Angered that disciplinary action would be taken against him, an inmate attacked a prisons officer, punching and kicking him repeatedly even after the officer had fallen to the ground.
At the State Courts on Tuesday (9 January), Mohamad Farhan Tajuddin, 27, was jailed five years and seven months and given three strokes of the cane after pleading guilty to causing hurt to deter a public servant. He also pleaded guilty to four other charges of criminal intimidation, failing to report for a urine test, possession of a knife and drug consumption.
According to court papers, Farhan had been in remand at Changi Prison when the assault took place on 8 December 2016. At about 3pm that day, Farhan – who was housed in cell 415 – had gone over to cell 416 to speak with another inmate and opened the latch to the other cell’s door. He was not supposed to leave his cell while another inmate was being transferred to his cell.
Prisons officer Sergeant Pouminathan Mayalagu, 55, saw what Farhan had done and warned him that he would be disciplined for his actions.
Farhan tried to negotiate with Pouminathan, telling that latter that this was a small matter, but was ignored.
Pouminathan returned at about 5.15pm to distribute medication to some inmates. As he approached Farhan’s cell, the inmate punched his face and kicked him on his body and legs.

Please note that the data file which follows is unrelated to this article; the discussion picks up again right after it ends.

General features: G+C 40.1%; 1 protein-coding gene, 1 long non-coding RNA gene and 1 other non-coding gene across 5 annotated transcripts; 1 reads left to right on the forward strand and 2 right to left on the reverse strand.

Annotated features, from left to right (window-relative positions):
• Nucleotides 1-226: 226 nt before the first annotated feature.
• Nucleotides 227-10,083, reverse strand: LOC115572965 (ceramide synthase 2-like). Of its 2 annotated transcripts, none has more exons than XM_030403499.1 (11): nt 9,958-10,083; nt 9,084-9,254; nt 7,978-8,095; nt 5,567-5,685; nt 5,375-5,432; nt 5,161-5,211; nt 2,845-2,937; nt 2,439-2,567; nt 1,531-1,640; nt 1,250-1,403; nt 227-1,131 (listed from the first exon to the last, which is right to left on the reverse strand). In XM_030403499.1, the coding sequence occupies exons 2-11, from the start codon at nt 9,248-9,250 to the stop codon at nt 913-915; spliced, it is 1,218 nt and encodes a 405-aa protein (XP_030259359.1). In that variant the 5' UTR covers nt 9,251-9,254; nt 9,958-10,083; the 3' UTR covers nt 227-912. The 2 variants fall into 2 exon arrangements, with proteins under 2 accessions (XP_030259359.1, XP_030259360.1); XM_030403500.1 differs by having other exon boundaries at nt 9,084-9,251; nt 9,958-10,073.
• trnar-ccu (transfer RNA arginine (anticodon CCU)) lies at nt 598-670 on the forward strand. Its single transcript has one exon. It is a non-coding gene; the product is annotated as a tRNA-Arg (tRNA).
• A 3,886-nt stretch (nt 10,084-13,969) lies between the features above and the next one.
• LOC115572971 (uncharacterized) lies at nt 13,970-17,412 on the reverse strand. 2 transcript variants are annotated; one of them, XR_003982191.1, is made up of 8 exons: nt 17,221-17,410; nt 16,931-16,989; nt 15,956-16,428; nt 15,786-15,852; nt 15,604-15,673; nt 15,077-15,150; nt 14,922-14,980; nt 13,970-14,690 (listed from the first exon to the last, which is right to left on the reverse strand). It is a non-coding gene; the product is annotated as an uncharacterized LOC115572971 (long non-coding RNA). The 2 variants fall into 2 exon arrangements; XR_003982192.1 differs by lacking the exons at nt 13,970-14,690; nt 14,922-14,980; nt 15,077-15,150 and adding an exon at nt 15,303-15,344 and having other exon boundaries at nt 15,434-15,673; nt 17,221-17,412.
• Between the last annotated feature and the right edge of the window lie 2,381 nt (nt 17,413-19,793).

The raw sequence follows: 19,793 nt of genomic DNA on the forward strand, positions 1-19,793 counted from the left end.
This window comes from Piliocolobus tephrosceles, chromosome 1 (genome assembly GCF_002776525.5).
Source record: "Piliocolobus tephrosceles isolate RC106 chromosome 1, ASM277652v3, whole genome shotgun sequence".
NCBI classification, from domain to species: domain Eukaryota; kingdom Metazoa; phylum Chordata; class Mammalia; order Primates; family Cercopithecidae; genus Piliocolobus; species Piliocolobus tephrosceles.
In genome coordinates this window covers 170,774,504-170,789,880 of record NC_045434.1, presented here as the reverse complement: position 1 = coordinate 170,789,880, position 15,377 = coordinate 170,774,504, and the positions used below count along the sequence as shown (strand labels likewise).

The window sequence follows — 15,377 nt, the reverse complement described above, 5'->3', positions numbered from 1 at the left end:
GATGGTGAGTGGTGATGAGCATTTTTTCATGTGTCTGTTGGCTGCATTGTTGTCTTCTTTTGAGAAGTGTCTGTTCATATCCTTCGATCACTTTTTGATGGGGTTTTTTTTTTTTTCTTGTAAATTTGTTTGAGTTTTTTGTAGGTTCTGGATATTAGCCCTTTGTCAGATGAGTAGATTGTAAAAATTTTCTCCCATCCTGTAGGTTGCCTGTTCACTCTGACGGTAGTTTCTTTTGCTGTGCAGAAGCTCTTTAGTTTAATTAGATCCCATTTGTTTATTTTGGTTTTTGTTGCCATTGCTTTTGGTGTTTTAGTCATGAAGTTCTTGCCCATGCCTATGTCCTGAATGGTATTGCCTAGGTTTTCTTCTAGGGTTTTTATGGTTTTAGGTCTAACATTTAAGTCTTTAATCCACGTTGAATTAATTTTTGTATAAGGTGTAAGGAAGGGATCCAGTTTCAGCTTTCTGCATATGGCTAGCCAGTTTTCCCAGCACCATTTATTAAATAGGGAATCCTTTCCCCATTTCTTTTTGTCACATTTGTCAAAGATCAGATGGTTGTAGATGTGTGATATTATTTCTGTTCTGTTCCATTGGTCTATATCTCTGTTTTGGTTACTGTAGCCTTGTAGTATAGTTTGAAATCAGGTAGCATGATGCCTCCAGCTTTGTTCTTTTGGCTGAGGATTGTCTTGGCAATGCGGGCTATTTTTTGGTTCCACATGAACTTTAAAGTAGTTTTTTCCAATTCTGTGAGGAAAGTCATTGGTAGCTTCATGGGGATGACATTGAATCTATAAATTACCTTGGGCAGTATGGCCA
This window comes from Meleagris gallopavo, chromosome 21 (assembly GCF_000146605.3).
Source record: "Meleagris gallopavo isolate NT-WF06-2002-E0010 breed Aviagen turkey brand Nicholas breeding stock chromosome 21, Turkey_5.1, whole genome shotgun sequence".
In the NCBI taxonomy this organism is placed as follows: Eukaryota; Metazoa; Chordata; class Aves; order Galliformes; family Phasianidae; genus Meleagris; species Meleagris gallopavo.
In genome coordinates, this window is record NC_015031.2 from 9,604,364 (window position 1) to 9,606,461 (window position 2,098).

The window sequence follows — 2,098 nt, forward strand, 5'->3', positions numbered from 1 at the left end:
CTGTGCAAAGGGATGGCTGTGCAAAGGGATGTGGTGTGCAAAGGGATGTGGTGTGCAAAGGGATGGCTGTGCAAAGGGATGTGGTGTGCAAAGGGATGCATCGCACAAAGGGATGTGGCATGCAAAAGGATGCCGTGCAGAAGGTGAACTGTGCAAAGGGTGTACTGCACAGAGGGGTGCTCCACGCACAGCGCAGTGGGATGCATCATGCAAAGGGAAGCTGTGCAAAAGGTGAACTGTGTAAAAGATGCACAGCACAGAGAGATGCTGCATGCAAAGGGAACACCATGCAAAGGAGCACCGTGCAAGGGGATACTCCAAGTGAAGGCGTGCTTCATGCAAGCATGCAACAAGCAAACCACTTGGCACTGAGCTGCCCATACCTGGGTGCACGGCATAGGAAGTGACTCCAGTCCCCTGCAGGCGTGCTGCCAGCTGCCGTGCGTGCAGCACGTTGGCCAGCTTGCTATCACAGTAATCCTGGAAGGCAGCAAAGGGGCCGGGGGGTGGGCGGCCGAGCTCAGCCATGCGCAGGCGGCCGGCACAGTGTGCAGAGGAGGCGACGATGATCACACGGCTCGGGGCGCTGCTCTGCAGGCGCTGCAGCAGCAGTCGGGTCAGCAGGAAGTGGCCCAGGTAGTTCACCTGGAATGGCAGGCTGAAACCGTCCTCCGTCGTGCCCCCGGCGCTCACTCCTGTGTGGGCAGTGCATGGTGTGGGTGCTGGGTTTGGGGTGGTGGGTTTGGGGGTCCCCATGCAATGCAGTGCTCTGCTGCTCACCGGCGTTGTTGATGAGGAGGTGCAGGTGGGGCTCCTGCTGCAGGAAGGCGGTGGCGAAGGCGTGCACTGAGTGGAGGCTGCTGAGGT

Farhan continued the assault even after Pouminathan had fallen to ground, where he laid motionless. He stopped only after other inmates pulled him away. The entire incident was caught on the facility’s closed-circuit television cameras.
Pouminathan sustained swelling on his neck as well as tenderness on his head, left shoulder, left knee and left ankle. He was given seven days of medical leave.
In an earlier incident on 25 September 2016, Farhan challenged a 15-year-old boy to a fight and placed a 45cm parang at the boy’s neck. The teenager was not harmed in the incident.
Deputy Public Prosecutor (DPP) Kavita Uthrapathy sought a term of five years and seven months’ jail along with three strokes of the cane for all the charges.
She pointed out that the assault was committed in the corridor of a prison. The number of prisoners “grossly outnumbered” prison personnel and the situation could have escalated very quickly, she said.
DPP Kavita said Farhan was motivated by revenge and that his actions could have diminished the standing of prisons officers. Pouminathan also had no means of escape and the attack was, “completely unprovoked” as well as “persistent and sustained”, said Kavita.
Pointing out Farhan’s previous conviction, in which he was jailed six weeks for using criminal force on a public servant, the DPP said Farhan was “recalcitrant” and “has no respect for authority”.
Caning was warranted on the basis that the attack involved a high degree of brutality and pre-meditation, said Kavita.
Farhan’s lawyer Alice Tan, who was assigned by the Criminal Legal Aid Scheme, asked for a total jail term of five years and for caning to be decided by the court. Tan pointed out that Farhan’s last conviction for violent crime was in 2012 and that he had steered clear of such crimes for five years.
Tan also asked for leniency, saying that Farhan, who used to work as a mover, was willing to seek treatment to help with his anger management after his release from prison.
District Judge Diana Haven Ho agreed with the prosecution and sentenced Farhan to five years and seven months’ jail and three strokes of the cane. She backdated the sentence to 11 November 2016 when Farhan was remanded.
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